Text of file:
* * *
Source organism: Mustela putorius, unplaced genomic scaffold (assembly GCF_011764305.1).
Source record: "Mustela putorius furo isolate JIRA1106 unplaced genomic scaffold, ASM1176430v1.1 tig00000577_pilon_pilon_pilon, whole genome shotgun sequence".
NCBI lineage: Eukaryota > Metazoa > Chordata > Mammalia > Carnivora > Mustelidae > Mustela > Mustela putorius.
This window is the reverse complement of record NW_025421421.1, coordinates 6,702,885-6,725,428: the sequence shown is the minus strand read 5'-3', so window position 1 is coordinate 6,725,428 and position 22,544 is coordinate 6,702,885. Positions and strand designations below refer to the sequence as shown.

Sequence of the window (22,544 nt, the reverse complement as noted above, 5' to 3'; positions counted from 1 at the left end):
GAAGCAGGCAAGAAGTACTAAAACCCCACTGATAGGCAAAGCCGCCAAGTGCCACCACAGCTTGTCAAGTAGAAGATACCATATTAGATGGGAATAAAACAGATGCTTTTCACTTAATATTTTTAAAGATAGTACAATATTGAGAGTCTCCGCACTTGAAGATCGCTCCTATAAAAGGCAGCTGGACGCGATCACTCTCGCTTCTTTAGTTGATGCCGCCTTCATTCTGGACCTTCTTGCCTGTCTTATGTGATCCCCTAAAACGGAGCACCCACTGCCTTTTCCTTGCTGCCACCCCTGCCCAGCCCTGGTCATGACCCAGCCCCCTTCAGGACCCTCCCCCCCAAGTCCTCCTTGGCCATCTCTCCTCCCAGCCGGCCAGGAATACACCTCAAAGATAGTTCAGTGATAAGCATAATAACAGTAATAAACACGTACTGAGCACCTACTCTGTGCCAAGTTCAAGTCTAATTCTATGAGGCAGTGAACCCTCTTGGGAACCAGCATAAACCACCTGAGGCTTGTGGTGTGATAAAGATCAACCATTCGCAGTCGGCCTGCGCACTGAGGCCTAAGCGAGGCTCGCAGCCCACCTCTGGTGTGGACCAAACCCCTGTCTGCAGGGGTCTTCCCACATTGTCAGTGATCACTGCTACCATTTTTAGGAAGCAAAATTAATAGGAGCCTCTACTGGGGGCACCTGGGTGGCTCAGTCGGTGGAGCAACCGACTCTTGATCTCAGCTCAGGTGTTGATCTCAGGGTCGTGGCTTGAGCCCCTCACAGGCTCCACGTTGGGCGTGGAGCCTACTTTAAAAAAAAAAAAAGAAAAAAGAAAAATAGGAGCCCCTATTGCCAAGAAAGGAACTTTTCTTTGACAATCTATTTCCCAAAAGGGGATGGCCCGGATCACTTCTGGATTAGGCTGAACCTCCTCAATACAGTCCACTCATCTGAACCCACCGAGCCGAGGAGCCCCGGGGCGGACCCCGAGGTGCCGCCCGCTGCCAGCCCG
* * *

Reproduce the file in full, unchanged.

Source organism: Mustela putorius, unplaced genomic scaffold (assembly GCF_011764305.1).
Source record: "Mustela putorius furo isolate JIRA1106 unplaced genomic scaffold, ASM1176430v1.1 tig00000577_pilon_pilon_pilon, whole genome shotgun sequence".
NCBI lineage: Eukaryota > Metazoa > Chordata > Mammalia > Carnivora > Mustelidae > Mustela > Mustela putorius.
This window is the reverse complement of record NW_025421421.1, coordinates 6,702,885-6,725,428: the sequence shown is the minus strand read 5'-3', so window position 1 is coordinate 6,725,428 and position 22,544 is coordinate 6,702,885. Positions and strand designations below refer to the sequence as shown.

Sequence of the window (22,544 nt, the reverse complement as noted above, 5' to 3'; positions counted from 1 at the left end):
GAAGCAGGCAAGAAGTACTAAAACCCCACTGATAGGCAAAGCCGCCAAGTGCCACCACAGCTTGTCAAGTAGAAGATACCATATTAGATGGGAATAAAACAGATGCTTTTCACTTAATATTTTTAAAGATAGTACAATATTGAGAGTCTCCGCACTTGAAGATCGCTCCTATAAAAGGCAGCTGGACGCGATCACTCTCGCTTCTTTAGTTGATGCCGCCTTCATTCTGGACCTTCTTGCCTGTCTTATGTGATCCCCTAAAACGGAGCACCCACTGCCTTTTCCTTGCTGCCACCCCTGCCCAGCCCTGGTCATGACCCAGCCCCCTTCAGGACCCTCCCCCCCAAGTCCTCCTTGGCCATCTCTCCTCCCAGCCGGCCAGGAATACACCTCAAAGATAGTTCAGTGATAAGCATAATAACAGTAATAAACACGTACTGAGCACCTACTCTGTGCCAAGTTCAAGTCTAATTCTATGAGGCAGTGAACCCTCTTGGGAACCAGCATAAACCACCTGAGGCTTGTGGTGTGATAAAGATCAACCATTCGCAGTCGGCCTGCGCACTGAGGCCTAAGCGAGGCTCGCAGCCCACCTCTGGTGTGGACCAAACCCCTGTCTGCAGGGGTCTTCCCACATTGTCAGTGATCACTGCTACCATTTTTAGGAAGCAAAATTAATAGGAGCCTCTACTGGGGGCACCTGGGTGGCTCAGTCGGTGGAGCAACCGACTCTTGATCTCAGCTCAGGTGTTGATCTCAGGGTCGTGGCTTGAGCCCCTCACAGGCTCCACGTTGGGCGTGGAGCCTACTTTAAAAAAAAAAAAAGAAAAAAGAAAAATAGGAGCCCCTATTGCCAAGAAAGGAACTTTTCTTTGACAATCTATTTCCCAAAAGGGGATGGCCCGGATCACTTCTGGATTAGGCTGAACCTCCTCAATACAGTCCACTCATCTGAACCCACCGAGCCGAGGAGCCCCGGGGCGGACCCCGAGGTGCCGCCCGCTGCCAGCCCG